Several members of the governing Progressive Conservative caucus are exploring their options as a race to succeed departing premier Kathy Dunderdale quietly ramps up.
No one in the Tory caucus openly admitted to having plans to enter a leadership race on Wednesday when Dunderdale announced she was stepping down as premier.
Dunderdale will turn over the reins of power on Friday to Finance Minister Tom Marshall, who will be retiring in the next election.
As many as five members of the caucus are being touted as possible contenders for the leadership, said On Point host and provincial affairs reporter David Cochrane.
To date, speculation has focused on Justice Minister Darin King, Natural Resources Minister Derrick Dalley, Child Youth and Family Services Minister Paul Davis, Fisheries Minister Keith Hutchings and Municipal Affairs Minister Steve Kent.
So far, none of the women in cabinet, including Susan Sullivan, Joan Shea and Charlene Johnson, have indicated they are interested.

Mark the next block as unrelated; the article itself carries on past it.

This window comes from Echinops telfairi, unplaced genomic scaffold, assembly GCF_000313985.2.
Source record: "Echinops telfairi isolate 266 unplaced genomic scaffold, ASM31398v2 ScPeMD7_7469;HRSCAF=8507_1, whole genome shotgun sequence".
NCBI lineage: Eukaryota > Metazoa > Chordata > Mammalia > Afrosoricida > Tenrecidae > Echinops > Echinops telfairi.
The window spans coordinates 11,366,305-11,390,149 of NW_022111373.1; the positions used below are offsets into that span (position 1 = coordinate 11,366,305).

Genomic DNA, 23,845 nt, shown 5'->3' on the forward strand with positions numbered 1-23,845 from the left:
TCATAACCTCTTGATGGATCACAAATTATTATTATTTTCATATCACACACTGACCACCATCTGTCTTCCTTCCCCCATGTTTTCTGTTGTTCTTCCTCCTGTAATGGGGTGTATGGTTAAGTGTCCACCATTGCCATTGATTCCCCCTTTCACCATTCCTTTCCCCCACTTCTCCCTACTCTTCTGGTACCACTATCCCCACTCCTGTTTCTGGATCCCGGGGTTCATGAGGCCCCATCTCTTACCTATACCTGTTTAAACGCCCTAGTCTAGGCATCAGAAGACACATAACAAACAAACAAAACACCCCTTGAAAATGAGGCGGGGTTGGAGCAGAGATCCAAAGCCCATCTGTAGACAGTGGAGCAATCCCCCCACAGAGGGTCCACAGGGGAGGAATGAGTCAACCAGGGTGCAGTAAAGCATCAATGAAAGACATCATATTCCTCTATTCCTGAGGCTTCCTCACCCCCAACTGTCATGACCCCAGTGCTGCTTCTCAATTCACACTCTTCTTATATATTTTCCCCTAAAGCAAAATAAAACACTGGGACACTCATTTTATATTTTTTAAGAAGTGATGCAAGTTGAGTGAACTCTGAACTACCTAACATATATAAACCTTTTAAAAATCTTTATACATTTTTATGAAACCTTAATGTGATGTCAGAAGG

Possible candidates, though, are playing down any leadership aspirations they may have.
"Today is Kathy Dunderdale's day," Davis told CBC News just after Dunderdale's speech at Confederation Building. "We'll have time to sort all those other matters out in the future."
Comment deferred on leadership interest
King, considered a frontrunner, did not comment at all on Wednesday. Dalley said that the focus in the party was currently on Dunderdale, and deferred comment on the leadership.
Hutchings, who is well-liked in caucus, did not rule out a bid.
"Those thoughts and discussions will go on over the next number of days, so at that point in time we'll certainly see where I'm to," he said.
Kent, who was appointed to cabinet in October, acknowledged he and others are gauging potential support.
"I'm sure there will be lots of us who are considering where we want to be in all of that at that time," he said.
Trevor Taylor, a former provincial cabinet minister in the Danny Williams government, said the best option for the governing Tories is to look outside the existing ranks.
"We need somebody from outside of the existing caucus to take over this party," he said.
"The best thing that could happen to the province is to have new blood, new leadership, and I think most people understand that."
Marshall will be sworn in as the province's 11th premier on Friday at Government House.